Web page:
Throughout the workshop, activities will be video recorded and a ‘live blog’ will be run to give a sense of the ongoing activities. Prior to the workshop a website will host participants’ position statements, project links and offer the beginnings of a bibliography. Other pre-workshop activities will also include social media networking in support of pre and post-workshop activities. Follow-up activities will include discussions toward journal and conference papers.
Engagements with the field
We anticipate that the workshop will contribute critically to thought on two central lines of enquiry:
a) Gifts, exchanges, and obligations in design processes
Co-design and participatory design often involve the time, energy, and creativity of groups outside of both academia and industry, and in many cases unpaid. What incentivizes their participation? How might, for example, school children and students’ participation in design when they are unpaid but gain in education and experience be conceptualized as incentivisation?
In which ways does incentivisation involve the meeting of the ethical and the temporal in design processes? Marcel Mauss’ classic text The Gift  is pertinent here, as it describes that the passing of things between people creates relationships. What do designers owe to those who use their designs or participate in their research? When do designers consciously or otherwise incentivize participation with material benefits and when with intangible benefits such as connections, care, and time spent listening?
b) ‘Data-value constellations’
Projects emerging from the UK Research Councils theme: New Economic Models for the Digital Economy (NEMODE), offer designers access to contemporary research on how to design data-value-constellations that encompass the ‘long tail’ before, during and after audiences engage with design systems . Recent research in value creation has explored how value and worth is produced and diminished as individuals interact with services. Due to the increasing accumulation of data that is attached to services it is possible to start examining how concepts of value change as participants engage with different types of systems. Research has revealed how markets are constructed as individuals reconcile tensions across contexts to develop ‘service ecosystems’ , and designers are beginning to play a part in shaping the incentives that contribute to these systems.
The authors of this workshop consider it important to begin to explore this research and vocabulary to better understand the broader Service Ecosystem that extends across the Data-Value-Constellations that are connected to emerging design practices. Such an understanding would begin to reveal how the patterns of environment and human activities that relate to an internet of things system (for example) are informed by incentivisation techniques.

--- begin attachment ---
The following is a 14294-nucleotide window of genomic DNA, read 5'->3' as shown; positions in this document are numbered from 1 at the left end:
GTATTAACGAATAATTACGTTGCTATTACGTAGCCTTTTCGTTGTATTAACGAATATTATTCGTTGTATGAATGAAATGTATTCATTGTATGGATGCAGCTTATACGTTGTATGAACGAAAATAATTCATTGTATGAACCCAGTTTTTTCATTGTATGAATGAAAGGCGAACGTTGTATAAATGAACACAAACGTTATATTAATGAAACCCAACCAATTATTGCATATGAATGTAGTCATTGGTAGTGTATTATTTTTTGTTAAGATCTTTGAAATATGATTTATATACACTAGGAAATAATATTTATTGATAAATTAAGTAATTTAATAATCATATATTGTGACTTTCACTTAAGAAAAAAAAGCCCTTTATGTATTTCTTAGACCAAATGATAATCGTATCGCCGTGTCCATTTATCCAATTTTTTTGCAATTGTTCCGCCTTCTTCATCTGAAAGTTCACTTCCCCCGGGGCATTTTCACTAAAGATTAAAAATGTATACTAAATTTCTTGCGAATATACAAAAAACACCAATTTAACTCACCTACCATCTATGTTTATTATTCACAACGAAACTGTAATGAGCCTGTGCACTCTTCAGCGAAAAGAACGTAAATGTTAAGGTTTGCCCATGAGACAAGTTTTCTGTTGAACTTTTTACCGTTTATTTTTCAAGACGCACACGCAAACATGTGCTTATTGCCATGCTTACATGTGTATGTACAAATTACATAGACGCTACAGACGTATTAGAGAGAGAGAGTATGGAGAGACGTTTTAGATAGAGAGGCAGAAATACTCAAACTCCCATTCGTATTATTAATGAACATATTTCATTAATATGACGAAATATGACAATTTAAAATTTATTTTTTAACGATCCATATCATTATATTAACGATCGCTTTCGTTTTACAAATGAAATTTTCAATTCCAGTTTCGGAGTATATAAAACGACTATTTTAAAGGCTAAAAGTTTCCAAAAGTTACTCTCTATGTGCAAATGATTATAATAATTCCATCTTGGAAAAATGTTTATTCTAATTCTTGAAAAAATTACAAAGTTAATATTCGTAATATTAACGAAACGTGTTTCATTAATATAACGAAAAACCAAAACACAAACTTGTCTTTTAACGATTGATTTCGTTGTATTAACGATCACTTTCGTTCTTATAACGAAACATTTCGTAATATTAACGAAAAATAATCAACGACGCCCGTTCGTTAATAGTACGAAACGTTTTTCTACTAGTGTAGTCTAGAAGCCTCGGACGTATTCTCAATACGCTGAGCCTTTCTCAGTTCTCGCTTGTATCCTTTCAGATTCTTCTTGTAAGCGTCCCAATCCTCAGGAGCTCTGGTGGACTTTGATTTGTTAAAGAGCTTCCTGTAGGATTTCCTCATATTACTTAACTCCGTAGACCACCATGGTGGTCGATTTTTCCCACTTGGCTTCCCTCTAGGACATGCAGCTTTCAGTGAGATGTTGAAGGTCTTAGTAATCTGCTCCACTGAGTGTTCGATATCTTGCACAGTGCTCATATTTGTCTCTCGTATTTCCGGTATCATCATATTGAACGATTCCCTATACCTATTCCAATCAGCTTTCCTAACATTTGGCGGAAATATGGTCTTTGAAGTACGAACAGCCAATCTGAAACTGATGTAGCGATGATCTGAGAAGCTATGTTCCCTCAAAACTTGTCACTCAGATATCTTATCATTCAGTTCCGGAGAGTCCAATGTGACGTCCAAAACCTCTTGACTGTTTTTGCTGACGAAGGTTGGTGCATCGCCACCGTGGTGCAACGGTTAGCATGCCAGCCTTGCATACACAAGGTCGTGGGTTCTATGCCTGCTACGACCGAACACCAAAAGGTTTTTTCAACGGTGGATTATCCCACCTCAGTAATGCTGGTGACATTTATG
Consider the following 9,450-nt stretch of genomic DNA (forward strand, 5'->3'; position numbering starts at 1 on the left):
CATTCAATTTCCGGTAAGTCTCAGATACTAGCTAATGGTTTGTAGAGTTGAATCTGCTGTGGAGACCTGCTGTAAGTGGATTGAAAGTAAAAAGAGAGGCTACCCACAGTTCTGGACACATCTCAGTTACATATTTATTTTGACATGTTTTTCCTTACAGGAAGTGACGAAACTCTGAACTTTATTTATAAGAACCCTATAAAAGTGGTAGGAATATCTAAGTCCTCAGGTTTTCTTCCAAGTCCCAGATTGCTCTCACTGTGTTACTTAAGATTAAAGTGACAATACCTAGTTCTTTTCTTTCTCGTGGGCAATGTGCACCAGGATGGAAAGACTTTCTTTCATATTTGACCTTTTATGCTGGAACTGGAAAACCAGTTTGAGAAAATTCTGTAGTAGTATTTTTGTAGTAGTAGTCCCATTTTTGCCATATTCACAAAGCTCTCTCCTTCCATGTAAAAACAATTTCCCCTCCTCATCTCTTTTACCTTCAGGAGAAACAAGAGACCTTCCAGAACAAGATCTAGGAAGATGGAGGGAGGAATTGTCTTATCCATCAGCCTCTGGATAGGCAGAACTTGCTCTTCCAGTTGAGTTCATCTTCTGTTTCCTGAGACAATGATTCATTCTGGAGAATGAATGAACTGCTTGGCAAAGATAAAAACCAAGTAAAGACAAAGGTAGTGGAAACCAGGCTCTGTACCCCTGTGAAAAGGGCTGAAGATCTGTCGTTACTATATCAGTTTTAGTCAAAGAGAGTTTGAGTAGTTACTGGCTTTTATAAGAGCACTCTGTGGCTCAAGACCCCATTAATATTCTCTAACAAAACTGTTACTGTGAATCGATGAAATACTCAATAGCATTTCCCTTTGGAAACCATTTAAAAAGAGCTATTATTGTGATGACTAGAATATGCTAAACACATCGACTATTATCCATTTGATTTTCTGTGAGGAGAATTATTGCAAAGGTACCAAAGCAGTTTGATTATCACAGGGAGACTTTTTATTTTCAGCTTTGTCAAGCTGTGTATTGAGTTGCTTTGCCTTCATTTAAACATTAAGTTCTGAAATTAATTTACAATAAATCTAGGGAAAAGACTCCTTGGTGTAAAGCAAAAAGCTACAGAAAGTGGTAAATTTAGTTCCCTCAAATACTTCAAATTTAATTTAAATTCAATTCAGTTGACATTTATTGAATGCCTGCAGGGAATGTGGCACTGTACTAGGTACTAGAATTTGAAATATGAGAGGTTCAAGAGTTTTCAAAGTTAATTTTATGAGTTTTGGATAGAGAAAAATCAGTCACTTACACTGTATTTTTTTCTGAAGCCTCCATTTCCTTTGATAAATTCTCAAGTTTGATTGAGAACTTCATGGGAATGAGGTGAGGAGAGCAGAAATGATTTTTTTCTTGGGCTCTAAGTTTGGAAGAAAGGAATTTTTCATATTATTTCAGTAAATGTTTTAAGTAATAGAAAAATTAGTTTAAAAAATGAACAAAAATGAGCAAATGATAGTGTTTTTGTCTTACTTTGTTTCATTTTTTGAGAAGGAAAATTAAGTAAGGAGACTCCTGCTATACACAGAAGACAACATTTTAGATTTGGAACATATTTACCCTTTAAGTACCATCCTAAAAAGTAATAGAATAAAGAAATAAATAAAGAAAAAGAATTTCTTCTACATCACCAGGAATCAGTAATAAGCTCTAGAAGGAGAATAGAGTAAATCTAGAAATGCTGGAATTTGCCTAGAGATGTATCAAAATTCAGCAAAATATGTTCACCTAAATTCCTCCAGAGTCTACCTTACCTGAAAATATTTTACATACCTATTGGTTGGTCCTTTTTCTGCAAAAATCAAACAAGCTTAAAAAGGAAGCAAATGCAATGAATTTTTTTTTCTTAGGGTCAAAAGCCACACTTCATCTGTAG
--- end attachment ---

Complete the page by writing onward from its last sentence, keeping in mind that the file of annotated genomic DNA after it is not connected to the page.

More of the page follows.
Chris Speed Chair of Design Informatics at the Edinburgh College of Art, University of Edinburgh and has sustained a critical enquiry through practice and theory into how network technology can engage with the fields of architecture, design and human geography.
Siobhan Magee is a Research Associate in Ethnography on the Internet of Secondhand Things project carried out between the University of Edinburgh and University College London.
Deborah Maxwell is a Postdoc Research Fellow at Edinburgh College of Art, University of Edinburgh. Research interests include the ways that people interact with and reshape technology, and how interface design can impact users’ perceptions of quality, relevance, and sense of engagement with content.
Dr Hartswood is a HCI and Social Informatics researcher with significant experience of ethnographic fieldwork and applying user-centred approaches to innovate interface designs in complex settings.
 Kuo, I (2013) Gamification Pitfalls: Badge Fatigue and Loyalty Backlash: http://www.gamification.co/2012/09/12/gamification-pitfalls-badge-fatigue-and-loyalty-backlash/
 Chandler, J. D., & Vargo, S. L. (2011) Contextualization and value-in-context: How context frames exchange. Marketing Theory, 11(1): 35–49.
 Ng, I. (2012) Value & Worth: Creating New Markets in the Digital Economy, Innovorsa Press.
 Normann, R. & Ramires, R. (1994) Designing Interactive Strategy: From Value Chain to Value Constellation. John Wiley & Sons.
 Mauss, M. (1990). The Gift: The form and reason for exchange in archaic societies. London: Routledge.